Cases are very difficult for English speakers to understand, let alone use correctly.
I am wondering how important they are to understanding spoken language. For example if I say "большыe" when I should say "большая," yes it's wrong, but people will still know I mean "big." In English, when someone uses "who" when they should use "whom," or "bad" when they really mean "badly," I have no difficulty understanding them.
My question is, when I use the wrong case, which I do most of the time, will people still generally understand my meaning--even if it sounds funny--or are there situations where the wrong cases will greatly change the meaning of a sentence?
When it comes to communication vocabulary is king. As long as you know enough words then you should be able to express yourself and understand others. Think of an English equivalent: "Me want eat". It's terrible English but it's completely understandable. However, if the gramar was perfect but missing the word eat, i.e. "Me want er....", well, the point would not get accross.
Perhaps we could answer your question a little better if we knew your motivation for asking it. Certainly Russian grammar can be intimidating for the English speaker, but at the end of the day, it's not too hard you just have to slowly work through it and get used to it. You can still start using and enjoying the language well before mastering all the cases and other grammatical points.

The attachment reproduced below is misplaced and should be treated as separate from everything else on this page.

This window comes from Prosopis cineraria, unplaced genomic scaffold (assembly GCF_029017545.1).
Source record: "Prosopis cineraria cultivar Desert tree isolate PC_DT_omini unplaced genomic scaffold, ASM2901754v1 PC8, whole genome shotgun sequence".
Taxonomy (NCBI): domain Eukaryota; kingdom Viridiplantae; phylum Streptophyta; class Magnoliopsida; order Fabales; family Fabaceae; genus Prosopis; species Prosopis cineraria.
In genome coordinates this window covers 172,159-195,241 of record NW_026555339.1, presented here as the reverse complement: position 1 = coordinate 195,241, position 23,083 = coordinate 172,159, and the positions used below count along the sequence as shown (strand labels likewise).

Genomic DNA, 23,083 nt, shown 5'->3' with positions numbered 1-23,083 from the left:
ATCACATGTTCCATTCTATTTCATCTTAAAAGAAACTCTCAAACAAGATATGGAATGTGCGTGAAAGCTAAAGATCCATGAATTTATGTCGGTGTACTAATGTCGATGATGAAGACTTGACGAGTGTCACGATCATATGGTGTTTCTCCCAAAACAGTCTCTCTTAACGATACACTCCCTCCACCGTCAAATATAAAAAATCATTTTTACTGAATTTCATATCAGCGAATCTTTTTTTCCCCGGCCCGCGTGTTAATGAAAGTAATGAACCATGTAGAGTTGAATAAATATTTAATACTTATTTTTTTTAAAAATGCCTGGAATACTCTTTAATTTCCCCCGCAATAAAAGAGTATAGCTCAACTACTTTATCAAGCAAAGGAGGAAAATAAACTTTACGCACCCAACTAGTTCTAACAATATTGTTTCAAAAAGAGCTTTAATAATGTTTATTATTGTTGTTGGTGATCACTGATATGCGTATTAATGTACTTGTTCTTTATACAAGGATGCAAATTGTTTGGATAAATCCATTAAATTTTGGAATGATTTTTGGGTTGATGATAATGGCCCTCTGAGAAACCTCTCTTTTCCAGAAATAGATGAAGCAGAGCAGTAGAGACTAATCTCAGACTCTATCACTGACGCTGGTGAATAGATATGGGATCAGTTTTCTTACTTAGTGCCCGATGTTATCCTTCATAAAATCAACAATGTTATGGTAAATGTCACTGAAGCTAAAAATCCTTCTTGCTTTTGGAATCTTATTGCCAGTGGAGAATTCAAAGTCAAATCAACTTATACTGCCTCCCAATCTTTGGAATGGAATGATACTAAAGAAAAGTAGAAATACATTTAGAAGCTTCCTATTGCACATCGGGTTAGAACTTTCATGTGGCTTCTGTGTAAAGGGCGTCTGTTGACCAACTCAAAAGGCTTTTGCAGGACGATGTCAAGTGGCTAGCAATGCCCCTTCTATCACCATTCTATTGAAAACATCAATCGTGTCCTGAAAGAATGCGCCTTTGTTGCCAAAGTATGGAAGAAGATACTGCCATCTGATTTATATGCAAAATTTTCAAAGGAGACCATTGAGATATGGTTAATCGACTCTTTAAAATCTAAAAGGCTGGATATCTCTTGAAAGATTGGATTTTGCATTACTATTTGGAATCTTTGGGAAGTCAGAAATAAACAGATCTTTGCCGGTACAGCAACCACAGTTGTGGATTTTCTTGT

Certainly when I first started learning Russian I was a little confused by the cases, and I was impatient to master them but it was unnecessary. I was having meaningful conversations well before having learned all the cases.
So relax, and enjoy learning Russian. Learning all the cases is important, but you can still happily learn and use the language before you get there. All the best in your studies!
Don't scary Ted! It is just in some cases. Of course, sometimes you can have problems, but in general, you’ll be understood. Remember that native speakers not only know the language but feel it.
So, as well as you in English they can build the pattern even if you make some mistakes.
In my school, I work with volunteers from Italy and Poland. We teach English together. They’ve been learning Russian for 2 years. When they make mistakes, I can understand them.
Surely, if you learn Russian for work you need to improve, but it is not a disaster for socializing.
It depends I want to understand you or not))))
For example. My wife (she is Russian to) always use cases correctly but I often don't understand her and especially when she touches upon a question about money))))
Don't worry! Of course everyone will understand you! Im sure.
Sorry that second example should be "I want er....".
Clearly Russian grammar is going in one ear, and English out the other! XD
Yes, it can change the meaning and it is hard to listen to speech with wrong endings and prefixes. Listening to such speech I feel like listening a robot but not a person.